Fisheries and Aquatic Resource Program
Conserving America's Fisheries

Interjurisdictional Fisheries

American Shad. Photo: USFWS

American Shad


Fish Without Borders

Fishes in rivers, coastal areas, and even some lakes, move across state and national boundaries without a second thought or glance. Because many fish travel long distances, place-based management measures do not provide adequate protection. Yukon River Chinook salmon, for example, undertake the longest migration of any salmon in the world, swimming over 1700 miles.

Consequently, Tribal councils, interstate resource management commissions, regional management councils, States, Federal agencies and countries, agree to manage multijurisdictional species through regulations developed by the jurisdictions which contain portions of the species’ habitat. Cooperation of multijurisdictional resource management partners to effectively manage a fish species is called interjurisdictional fishery management.


Pallid Sturgeon. Photo: USFWS

Pallid Sturgeon


Interjurisdictional commissions have been formed voluntarily, by treaty, or by act of Congress to coordinate actions of multiple governments to manage and conserve these Interjurisdictional fisheries effectively.

Fish and Wildlife Conservation Offices, on behalf of the U.S. Fish and Wildlife Service, work cooperatively with these organizations to conserve, restore, and manage these interjurisdictional fish stocks and the habitat on which they depend. FWCOs bring a national perspective to these often regional organizations because we work across borders that traditionally other state and local organizations do not have jurisdiction.

The FWCO program has over 65 field offices, across 32 States, with over 300 biologists and other experts committed to cooperative restoration and management efforts. We support the efforts of many types of coastal, interior and Tribal fishery management authorities to help conserve and manage native, interjurisdictional aquatic species.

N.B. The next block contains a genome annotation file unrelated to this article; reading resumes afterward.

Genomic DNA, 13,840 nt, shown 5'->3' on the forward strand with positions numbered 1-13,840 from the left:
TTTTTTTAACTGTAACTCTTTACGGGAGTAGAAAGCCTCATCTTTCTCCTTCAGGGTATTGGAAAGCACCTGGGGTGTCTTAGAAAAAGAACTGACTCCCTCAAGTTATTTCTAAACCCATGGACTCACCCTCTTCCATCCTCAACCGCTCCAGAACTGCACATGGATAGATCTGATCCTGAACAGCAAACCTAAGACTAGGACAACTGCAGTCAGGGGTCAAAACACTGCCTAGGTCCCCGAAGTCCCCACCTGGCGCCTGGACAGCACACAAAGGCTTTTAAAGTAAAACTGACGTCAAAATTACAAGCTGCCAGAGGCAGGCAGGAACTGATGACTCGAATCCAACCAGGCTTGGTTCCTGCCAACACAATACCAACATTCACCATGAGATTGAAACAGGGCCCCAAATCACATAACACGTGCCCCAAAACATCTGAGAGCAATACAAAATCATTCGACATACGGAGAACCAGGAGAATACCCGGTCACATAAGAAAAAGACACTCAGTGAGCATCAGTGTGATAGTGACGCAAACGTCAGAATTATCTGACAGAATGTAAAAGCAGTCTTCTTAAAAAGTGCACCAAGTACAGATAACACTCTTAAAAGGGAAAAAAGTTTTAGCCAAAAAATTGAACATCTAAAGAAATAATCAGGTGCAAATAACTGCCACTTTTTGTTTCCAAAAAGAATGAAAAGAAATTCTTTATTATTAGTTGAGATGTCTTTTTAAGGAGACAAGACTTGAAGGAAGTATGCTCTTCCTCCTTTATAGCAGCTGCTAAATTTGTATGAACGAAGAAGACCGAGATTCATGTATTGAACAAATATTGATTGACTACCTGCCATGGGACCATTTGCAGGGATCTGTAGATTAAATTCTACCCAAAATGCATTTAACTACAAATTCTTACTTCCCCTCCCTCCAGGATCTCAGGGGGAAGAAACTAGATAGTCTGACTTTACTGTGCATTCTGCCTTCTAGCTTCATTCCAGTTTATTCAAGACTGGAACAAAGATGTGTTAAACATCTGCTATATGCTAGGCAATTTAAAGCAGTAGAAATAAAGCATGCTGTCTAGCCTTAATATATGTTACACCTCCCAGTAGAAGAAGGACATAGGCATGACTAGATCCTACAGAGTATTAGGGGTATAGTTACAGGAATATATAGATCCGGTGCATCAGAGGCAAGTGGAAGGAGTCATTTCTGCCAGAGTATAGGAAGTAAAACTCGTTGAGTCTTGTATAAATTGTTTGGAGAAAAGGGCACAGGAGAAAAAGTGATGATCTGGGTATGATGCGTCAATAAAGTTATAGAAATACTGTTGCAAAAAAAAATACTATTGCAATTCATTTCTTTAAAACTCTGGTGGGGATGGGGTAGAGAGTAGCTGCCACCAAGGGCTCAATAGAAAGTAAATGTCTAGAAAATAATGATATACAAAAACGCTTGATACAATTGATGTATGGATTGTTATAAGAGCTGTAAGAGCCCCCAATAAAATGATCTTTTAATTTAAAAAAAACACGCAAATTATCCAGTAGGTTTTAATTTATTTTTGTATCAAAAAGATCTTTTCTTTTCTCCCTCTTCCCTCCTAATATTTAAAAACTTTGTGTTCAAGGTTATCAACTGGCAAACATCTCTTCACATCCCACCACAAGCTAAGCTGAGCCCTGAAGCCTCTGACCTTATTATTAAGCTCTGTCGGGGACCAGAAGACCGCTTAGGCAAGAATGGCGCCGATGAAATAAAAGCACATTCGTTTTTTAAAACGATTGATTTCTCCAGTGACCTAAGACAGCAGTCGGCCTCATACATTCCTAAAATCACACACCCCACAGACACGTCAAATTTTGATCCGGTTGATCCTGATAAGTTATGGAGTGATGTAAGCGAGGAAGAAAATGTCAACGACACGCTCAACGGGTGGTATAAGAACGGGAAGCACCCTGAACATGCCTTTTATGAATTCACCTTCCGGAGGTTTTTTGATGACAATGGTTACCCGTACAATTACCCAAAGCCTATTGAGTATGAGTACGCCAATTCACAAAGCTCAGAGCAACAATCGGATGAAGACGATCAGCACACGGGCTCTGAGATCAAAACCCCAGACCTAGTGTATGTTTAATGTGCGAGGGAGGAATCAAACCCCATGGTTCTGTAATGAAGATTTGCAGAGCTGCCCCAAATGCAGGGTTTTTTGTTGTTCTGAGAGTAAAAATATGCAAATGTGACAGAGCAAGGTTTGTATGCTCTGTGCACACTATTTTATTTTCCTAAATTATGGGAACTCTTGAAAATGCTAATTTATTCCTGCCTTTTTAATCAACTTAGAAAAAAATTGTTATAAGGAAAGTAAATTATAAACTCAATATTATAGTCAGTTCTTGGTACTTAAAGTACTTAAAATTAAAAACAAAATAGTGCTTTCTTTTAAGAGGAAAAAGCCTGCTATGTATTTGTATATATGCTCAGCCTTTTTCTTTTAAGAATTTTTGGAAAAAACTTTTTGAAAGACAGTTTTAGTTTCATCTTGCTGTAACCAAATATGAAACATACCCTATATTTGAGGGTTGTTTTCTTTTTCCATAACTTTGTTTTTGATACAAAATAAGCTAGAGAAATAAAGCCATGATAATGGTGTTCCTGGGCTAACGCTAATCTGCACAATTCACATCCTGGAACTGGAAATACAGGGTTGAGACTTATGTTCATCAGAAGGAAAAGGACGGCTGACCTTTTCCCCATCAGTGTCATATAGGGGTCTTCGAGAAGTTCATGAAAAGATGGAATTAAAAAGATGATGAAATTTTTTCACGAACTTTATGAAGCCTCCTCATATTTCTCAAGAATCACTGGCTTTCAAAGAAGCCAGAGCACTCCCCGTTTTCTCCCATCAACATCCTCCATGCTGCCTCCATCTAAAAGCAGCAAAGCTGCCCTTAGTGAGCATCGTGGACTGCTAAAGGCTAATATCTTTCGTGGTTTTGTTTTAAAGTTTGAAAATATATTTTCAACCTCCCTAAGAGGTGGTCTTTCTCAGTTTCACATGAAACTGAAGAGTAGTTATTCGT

Coastal Interjurisdictional Fisheries

The participation of the U.S. Fish and Wildlife Service in coastal interjurisdictional fisheries management is primarily mandated by the Magnuson Stevens Fishery Conservation and Management Act, the Anadromous Fish Conservation Act, the Atlantic Coastal Fisheries Cooperative Management Act and the Atlantic Striped Bass Conservation Act.

The Magnuson Stevens Fishery Conservation and Management Act requires each Regional Director of the U.S. Fish and Wildlife Service to be a non-voting member of one of the eight Regional Fishery Management Councils. The purpose of these Regional Fishery Management Councils are to manage the fisheries of the Exclusive Economic Zone (generally extends from the coast to 200 miles offshore).

Striped Bass. Photo: USFWS

Striped Bass


The eight Regional Fishery Management Councils are the:

Fish and Wildlife Conservation Office personnel also participate in coastal, interjurisdictional fishery management projects and activities by supporting the fishery management efforts of interstate and multijurisdictional fisheries commissions. Examples of these commissions are:

These commissions were established to facilitate the sustainability of interjurisdictional aquatic species.

Fish and Wildlife Conservation Office personnel support the fishery management efforts of regional fishery management councils and fisheries commissions by serving on planning review teams, technical committees, species management boards, and fishery policy boards as well as participating in unique or specialized regional management projects.

Coastal, interjurisdictional fishery management support by Fish and Wildlife Conservation Offices have significantly contributed to the sustainability of aquatic species within and outside of U.S. borders.

These efforts also support the President’s Ocean Action Plan goal of enhancing the use and conservation of ocean and coastal and Great Lakes resources with the objective of achieving sustainable marine fisheries.

Inland Interjurisdictional Fisheries

Coming Soon!

Last updated: April 17, 2012